Doesn't quantum tunneling contradict the 1st Law of thermodynamics? As far as I remember my school physics teacher told us that quantum tunneling is the reason why we can observe the alpha decay, as the energy gained from the mass deficit is not enough to overcome the potential barrier of the nucleus. How can one explain this paradox without giving up the 1st Law of thermodynamics?
Doesn't quantum tunneling contradict the 1st Law of thermodynamics?
Thermodynamics is an emergent theory, based on underlying statistical mechanics. Conservation of energy is a general law in classical mechanics and is carried over into the formulation of quantum mechanics in a consistent manner.
As far as I remember my school physics teacher told us that quantum tunneling is the reason why we can observe the alpha decay, as the energy gained from the mass deficit is not enough to overcome the potential barrier of the nucleus. How can one explain this paradox without giving up the 1st Law of thermodynamics?
So it is not the first law of thermodynamics, because tunneling is a quantum mechanical phenomenon on individual quantum mechanical particles/entities and not a collective effect. The question correctly stated is saying: is the law of conservation of energy violated by tunneling?
Here is tunneling for particles described by a quantum mechanical wavefunction in a potential well.
This is the quantum mechanical solution of "particle in a potential well". If the potential well does not have infinite walls, the energy state solutions carry through and out of the walls in quantum mechanics. Energy conservation is not violated because the particle occupies the same energy level, inside and out side. For the probability of it to exist at any place, the wavefunction must be non-zero and open- that is what "probability" means: Out of N such particles in the same potential well ( N alpha+ rest of nucleus) n alpha may be found outside the potential well is what the solution tells us.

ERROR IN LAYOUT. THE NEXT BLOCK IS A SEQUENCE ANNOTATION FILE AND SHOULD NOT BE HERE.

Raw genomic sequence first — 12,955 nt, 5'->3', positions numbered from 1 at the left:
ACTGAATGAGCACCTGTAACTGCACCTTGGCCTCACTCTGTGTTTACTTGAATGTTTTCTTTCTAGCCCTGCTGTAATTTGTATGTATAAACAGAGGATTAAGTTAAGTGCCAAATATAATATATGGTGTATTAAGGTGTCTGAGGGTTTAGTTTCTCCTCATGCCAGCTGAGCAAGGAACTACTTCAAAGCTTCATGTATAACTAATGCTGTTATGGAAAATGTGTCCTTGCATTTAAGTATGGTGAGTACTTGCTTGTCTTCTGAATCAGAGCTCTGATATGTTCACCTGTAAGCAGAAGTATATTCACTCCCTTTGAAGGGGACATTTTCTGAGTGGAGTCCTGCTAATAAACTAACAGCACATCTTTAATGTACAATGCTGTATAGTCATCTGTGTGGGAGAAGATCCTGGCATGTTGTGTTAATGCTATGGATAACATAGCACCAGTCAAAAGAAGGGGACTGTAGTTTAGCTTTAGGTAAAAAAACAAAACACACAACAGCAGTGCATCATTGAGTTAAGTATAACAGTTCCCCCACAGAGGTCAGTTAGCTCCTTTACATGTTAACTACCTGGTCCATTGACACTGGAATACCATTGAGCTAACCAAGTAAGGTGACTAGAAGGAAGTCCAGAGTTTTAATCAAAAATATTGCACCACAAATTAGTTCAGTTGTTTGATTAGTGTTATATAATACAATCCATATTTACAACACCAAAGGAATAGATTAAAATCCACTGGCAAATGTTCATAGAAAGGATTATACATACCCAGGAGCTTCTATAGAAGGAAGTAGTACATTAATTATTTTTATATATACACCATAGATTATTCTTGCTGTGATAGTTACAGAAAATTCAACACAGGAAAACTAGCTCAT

That is why quantum mechanics was developed, to explain phenomena that cannot be reconciled with classical mechanics.
(Please note that if this were a classical barrier with the same parameters, lets say a car climbing a hill and coming down to the exact same level, the energy spent to go to the top would be regained when reaching the same level on the other side of the hill, so again no energy would be spent in total. It is not energy conservation that classically is paradoxical, but the probabilistic disappearance of a barrier.)
There is no violation of conservation of energy.
Quantum mechanics simply allows for a non-zero probability of a particle with energy $E$ to be detected in or behind a potential wall with potential $V>E$. The particle doesn't magically gain "enough energy" to go through the barrier, it's just that our classical idea of the region being completely forbidden for particles with smaller energy is false in quantum mechanics - quantumly, the wavefunction inside such a classically forbidden region decays exponentially, but does not immediately vanish and stops decaying after entering a classically allowed region again, so you get a non-zero probability to detect the particle outside the potential well or even inside the barrier.